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1. False notions of happiness, philosophical and popular,
answered. 2. It is the end of all men, and attainable by all. God intends happiness to be equal ; and, to be so, it must be social, since all particular happiness depends on general, and since he governs by general, not particular laws. As it is necessary for order, and the peace and welfare of society, that external goods should be unequal, happiness is not made to consist in these. But, notwithstanding that inequality, the balance of happiness among mankind is kept even by providence, by the two passions of hope and fear. 3. What the happiness of individuals is, as far as is consistent with the constitution of this world ; and that the good man has here the advantage. The error of imputing to virtue what are only the calamities of nature, or of fortune. 4. The folly of expecting that God should alter his general laws in favour of particulars. 5. That we are not judges who are good ; but that whoever they are, they must be happiest. 6. That external goods are not the proper rewards, but often inconsistent with, or destructive of virtue. That even these can make no man happy without virtue : instanced in riches. Honours. Nobility. Greatness. Fame. Superior talents, with pic
tures of human infelicity in men possessed of them all. 7. That virtue only constitutes a happiness, whose object is universal, and whose prospect eternal. That the perfection of virtue and happiness consists in a conformity to the order of Providence here, and a resignation to it here and hereafter.
O HAPPINESS! our being's end and aim !
Ask of the learn’d the way? the learn'd are blind; This bids to serve, and that to shun mankind; Some place the bliss in action, some in ease, Those call it pleasure, and contentment these; Some sunk to beasts, find pleasure end in pain; Some swell’d to gods, confess e'en virtue vain!
Or indolent, to each extreme they fall,
Who thus define it, say they more or less
Take nature's path and mad opinion's leave; All states can reach it, and all heads conceive; Obvious her goods, in no extreme they dwell; There needs but thinking right and meaning well; And mourn our various portions as we please Equal is common sense and common ease.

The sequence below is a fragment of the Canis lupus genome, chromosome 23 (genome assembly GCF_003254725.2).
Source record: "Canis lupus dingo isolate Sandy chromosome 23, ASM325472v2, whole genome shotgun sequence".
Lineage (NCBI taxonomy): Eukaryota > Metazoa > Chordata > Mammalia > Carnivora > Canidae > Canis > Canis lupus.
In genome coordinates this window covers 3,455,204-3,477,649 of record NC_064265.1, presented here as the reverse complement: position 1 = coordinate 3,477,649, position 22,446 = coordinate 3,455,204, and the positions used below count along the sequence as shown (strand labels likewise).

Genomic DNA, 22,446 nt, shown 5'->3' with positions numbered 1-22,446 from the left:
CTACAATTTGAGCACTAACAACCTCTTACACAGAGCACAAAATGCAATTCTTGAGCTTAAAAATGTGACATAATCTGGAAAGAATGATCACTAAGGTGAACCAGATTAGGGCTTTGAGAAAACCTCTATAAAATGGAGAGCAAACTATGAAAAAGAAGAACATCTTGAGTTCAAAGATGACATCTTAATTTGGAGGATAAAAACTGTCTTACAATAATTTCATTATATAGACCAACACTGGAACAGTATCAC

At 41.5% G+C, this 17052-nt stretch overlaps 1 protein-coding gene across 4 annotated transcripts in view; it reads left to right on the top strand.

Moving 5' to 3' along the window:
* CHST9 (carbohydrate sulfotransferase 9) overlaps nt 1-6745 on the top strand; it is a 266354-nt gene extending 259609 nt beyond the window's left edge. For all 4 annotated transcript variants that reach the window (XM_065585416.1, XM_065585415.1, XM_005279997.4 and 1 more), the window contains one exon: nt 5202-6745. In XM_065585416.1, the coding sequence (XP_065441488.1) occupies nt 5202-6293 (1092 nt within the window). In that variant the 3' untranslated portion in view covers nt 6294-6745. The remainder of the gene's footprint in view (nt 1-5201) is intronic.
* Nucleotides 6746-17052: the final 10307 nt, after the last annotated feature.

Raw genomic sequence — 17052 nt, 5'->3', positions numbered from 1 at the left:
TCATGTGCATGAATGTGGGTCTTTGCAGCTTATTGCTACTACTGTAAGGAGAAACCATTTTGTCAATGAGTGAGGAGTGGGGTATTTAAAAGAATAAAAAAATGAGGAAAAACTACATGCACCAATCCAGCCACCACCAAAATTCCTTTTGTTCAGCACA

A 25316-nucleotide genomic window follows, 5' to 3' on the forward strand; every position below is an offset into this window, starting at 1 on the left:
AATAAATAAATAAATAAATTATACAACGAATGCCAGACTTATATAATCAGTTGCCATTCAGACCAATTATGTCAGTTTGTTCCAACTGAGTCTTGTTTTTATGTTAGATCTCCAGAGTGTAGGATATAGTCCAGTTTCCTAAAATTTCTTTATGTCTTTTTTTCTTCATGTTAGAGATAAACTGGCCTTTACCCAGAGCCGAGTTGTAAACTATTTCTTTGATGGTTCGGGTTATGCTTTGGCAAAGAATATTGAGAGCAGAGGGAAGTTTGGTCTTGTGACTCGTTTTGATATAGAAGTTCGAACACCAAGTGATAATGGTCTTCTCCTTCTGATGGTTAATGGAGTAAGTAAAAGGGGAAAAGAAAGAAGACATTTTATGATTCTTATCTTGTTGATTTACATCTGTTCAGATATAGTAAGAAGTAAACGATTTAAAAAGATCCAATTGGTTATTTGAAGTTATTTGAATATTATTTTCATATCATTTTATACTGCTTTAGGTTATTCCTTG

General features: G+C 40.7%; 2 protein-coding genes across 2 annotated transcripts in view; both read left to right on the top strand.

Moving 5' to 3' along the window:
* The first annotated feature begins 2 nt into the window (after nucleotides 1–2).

Remember, man," the Universal Cause Acts not by partial but by general laws,” And makes what happiness we justly call Subsist not in the good of one, but all. There's not a blessing individuals find, But some way leans and hearkens to the kind; No bandit fierce, no tyrant mad with pride, No cavern’d hermit, rests self-satisfied : Who most to shun or hate mankind pretend, Seek an admirer, or would fix a friend. Abstract what others feel, what others think, All pleasures sicken, and all glories sink : Each has his share; and who would more obtain,
Shall find the pleasure pays not half the pain. | Order is Heaven's first law; and, this confest,
Some are and must be greater than the rest,
But mutual wants this happiness increase ;
Fortune her gifts may variously dispose,
O sons of earth! attempt ye still to rise By mountains pild on mountains to the skies? Heaven still with laughter the vain toil surveys, And buries madmen in the heaps they raise.
Know all the good that individuals find, Or God and nature meant to mere mankind, Reason's whole pleasure, all the joys of sense, Lie in three words-health, peace, and competence. But health consists with temperance alone : And
peace, O virtue! peace is all thy own. The good or bad the gifts of fortune gain ; But these less taste them as they worse obtain.
Say, in pursuit of profit or delight,
O blind to truth and God's whole scheme below,
if virtue made the son expire, Why full of days and honour lives the sire ? Why drew Marseilles' good bishop? purer breath When nature sicken'd, and each gale was death? Or why so long (in life if long can be) Lent Heaven a parent to the poor and me?
| The Hon. Robert Digby: see Memoir prefixed to these volumes, p. lxxiv.
. M. de Belsance : he distinguished himself by his zeal and activity in behalf of his flock, while the plague raged at Marseilles in 1720.